``Because I'm an only child, my parents have kept my old room exactly as I left it when I was a very uncool teenager. The evidence of my formative years is still tragically intact: A complete set of 1993 Topps baseball cards that I got at a silent auction is still under my bed, and the Pokémon cards I used to trade on Saturdays at Books-A-Million are all perfectly arranged in binders set on bookshelves. Tubs of Beanie Babies and LEGOs line the attic, and tubes of POGs are tucked away in various closets between the linens and towels. My walls are lined with movie posters from the movies I thought were good when I was 13, like The Ring and Forrest Gump; I got my first PayPal account when I was in middle school to buy an autographed picture of the friends from Friends because I thought it would be a "good investment."
My collecting habit came with me when I moved out, and every time I take a trip to my folks' house I schlep a ton of crap back with me. I take old clothing to resell at Beacon's Closet, stash snacks in my suitcase, load up on weird shit only parents buy, etc. I've already made a list of what books I want to transfer from the bookshelf there to my bookshelf here in New York, and later to the bookshelves at the Strand. Basically I'm a pack rat, although I prefer to think of myself as part of the mercantile class. Normally I just resell my clothes and books, but I got to thinking: What those toys from my childhood could be traded for cash, too? What if I could retroactively justify the fact that I never went to a high school party by, I don't know, selling that picture of Monica and Ross and using it buy alcohol that I could drink with the cool New York friends I'm supposed to have?
With the goal of smiting people from high school who probably don't remember I exist, I set out to see exactly how much my stuff was worth. As it turns out, it was "more than nothing," which is legitimately shocking.
There are just too many pogs for any of them to be worth anything. On eBay, you can buy sets of hundreds of pogs for less than $10. And if you want to build a collection of rare pogs, Verderame explained, you'd be spending an incredible amount of time getting each one, and you likely wouldn't be able to sell that collection to anyone.
But was there any single pog that might be lurking in my closet that was worth money? Are there individual pogs that are better than others?
"Which ones?" Verderame replied. "There are bajillion of them."
She literally suggested that I poke holes in them and make necklaces. If that's a million-dollar Etsy idea and you steal it, I will find you and kill you.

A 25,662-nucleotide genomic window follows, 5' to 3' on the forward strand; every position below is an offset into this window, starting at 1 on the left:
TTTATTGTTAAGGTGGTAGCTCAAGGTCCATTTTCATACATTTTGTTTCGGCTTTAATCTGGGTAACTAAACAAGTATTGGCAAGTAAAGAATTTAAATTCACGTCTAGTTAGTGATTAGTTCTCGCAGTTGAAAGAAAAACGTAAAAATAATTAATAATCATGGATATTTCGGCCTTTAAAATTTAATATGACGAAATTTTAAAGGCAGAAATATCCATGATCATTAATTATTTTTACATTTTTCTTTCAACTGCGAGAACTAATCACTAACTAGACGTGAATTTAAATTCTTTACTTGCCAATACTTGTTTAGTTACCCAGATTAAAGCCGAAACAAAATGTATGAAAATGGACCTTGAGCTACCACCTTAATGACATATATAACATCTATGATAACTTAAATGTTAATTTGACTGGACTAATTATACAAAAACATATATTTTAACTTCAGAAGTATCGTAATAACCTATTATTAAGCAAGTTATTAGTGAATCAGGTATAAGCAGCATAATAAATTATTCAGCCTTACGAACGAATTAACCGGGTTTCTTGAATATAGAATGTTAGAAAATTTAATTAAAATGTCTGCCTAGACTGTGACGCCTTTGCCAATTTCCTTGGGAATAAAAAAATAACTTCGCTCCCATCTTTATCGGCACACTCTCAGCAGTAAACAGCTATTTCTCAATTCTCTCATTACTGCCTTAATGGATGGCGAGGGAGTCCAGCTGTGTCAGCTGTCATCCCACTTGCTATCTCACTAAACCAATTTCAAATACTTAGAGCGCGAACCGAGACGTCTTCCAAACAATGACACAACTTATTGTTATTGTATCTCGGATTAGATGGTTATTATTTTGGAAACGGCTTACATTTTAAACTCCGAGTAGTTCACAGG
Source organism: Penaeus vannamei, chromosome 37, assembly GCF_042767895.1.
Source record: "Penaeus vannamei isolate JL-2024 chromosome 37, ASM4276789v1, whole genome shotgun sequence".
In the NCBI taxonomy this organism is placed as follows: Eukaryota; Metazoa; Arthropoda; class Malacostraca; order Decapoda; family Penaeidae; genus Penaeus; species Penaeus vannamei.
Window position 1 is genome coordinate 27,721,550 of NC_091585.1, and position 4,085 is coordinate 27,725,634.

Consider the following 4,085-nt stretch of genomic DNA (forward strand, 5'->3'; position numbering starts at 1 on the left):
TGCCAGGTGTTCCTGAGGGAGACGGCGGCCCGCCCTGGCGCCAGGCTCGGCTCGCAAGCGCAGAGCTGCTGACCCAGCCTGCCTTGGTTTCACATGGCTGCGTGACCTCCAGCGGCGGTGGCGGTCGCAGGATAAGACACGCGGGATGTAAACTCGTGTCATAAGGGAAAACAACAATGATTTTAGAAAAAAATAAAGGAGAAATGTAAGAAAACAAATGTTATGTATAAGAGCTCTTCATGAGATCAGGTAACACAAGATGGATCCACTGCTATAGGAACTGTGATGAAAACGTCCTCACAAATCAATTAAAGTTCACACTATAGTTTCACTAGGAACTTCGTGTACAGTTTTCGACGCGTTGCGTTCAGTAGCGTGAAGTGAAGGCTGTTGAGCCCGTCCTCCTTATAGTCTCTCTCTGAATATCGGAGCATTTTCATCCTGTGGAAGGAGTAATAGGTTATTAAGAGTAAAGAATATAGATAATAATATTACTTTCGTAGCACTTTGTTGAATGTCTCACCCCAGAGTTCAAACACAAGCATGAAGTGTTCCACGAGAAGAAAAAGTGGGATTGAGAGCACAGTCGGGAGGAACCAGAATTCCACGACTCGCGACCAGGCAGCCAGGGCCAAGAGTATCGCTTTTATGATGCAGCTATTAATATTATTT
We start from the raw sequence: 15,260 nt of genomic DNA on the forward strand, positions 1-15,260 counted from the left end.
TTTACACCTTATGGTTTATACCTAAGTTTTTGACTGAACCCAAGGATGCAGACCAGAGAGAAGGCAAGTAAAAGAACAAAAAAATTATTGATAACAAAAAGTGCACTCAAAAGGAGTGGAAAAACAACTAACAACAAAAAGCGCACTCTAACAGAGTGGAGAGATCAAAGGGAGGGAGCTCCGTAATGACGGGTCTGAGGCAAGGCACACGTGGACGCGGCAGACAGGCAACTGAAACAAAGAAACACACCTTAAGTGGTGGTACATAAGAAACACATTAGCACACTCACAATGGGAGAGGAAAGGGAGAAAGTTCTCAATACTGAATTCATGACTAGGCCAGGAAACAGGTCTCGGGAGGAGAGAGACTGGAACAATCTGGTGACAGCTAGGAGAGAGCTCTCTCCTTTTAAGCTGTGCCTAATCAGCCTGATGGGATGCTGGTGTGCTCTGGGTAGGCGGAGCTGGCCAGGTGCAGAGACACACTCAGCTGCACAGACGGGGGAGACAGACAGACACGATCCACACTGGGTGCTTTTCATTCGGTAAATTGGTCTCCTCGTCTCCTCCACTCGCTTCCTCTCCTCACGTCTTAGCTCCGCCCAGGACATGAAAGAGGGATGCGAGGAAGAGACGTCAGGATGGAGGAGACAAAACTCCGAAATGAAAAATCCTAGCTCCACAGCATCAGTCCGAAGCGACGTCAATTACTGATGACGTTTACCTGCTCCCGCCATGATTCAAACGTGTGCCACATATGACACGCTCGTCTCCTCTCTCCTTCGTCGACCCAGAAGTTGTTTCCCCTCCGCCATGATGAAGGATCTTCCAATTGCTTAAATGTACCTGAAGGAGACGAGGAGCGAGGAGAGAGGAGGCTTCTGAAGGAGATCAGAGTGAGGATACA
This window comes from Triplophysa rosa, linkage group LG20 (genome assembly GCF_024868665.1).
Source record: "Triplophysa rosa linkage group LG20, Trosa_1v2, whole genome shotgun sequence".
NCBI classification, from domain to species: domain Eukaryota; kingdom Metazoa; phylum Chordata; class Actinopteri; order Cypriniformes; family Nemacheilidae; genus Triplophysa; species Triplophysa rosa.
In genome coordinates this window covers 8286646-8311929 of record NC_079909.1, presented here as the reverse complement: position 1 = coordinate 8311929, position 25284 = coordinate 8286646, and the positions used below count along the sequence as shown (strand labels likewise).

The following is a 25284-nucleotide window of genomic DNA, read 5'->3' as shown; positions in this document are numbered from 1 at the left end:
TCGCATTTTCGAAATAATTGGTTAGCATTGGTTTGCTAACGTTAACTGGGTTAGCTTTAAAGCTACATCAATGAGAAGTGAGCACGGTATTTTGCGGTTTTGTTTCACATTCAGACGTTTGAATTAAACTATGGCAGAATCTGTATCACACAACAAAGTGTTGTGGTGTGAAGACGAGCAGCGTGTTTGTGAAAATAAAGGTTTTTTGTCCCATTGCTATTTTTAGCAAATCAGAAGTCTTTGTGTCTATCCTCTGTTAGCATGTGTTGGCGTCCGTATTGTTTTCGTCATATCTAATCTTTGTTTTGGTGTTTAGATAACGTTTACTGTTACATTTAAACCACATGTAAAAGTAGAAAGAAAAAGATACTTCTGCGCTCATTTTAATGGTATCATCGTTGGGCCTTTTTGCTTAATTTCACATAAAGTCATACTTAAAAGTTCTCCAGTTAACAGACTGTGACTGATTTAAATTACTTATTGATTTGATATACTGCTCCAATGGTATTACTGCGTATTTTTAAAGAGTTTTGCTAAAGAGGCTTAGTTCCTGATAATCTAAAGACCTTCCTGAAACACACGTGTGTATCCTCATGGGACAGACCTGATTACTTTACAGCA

Where pogs were a trend that materialized out of nowhere, Beanie Babies were the product of a single mind: Ty Warner. In the 90s, the notoriously reclusive toymaker managed to convince a ton of people that generic plush animals were a sound investment. Thanks pretty much entirely to their collectible nature and clever marketing, Beanie Babies sales reached $1 billion a year at one point, and Zac Bissonette, the author of The Great Beanie Baby Bubble, estimates that 70 percent of sales came from people who were convinced the plastic-pellet-filled critters would later go up in value.
Sadly for soccer moms everywhere, a quick glance at eBay suggests that Quackers the Duck isn't funding anyone's retirement any time soon; most of the Beanie Babies are going for around five bucks a pop. Dig a little deeper, though, and it seems that some people are at least entertaining the idea of dropping a couple grand on the Princess Diana bear.
In 2013, some basic-ass bear with a heart on it sold for $10,000—which, to be clear, is the price of a car.
Verderame, the professional appraiser with a PhD in art history, was adamant when I spoke to her that people are still willing to pay money for Beanie Babies.
For instance, she says, if you have any first- or second-generation Beanie Babies with their tags on, they can be sold for anywhere between a couple hundred dollars to a couple thousand. In 2013, some basic-ass bear with a heart on it sold for $10,000—which, to be clear, is the price of a car.
Actually, some joker on Etsy with the same Valentino beanie baby is trying to sell it for more than $25,000, which is the price of even nicer car. But that doesn't mean the bear is actually worth that much, Verdergame had to remind me.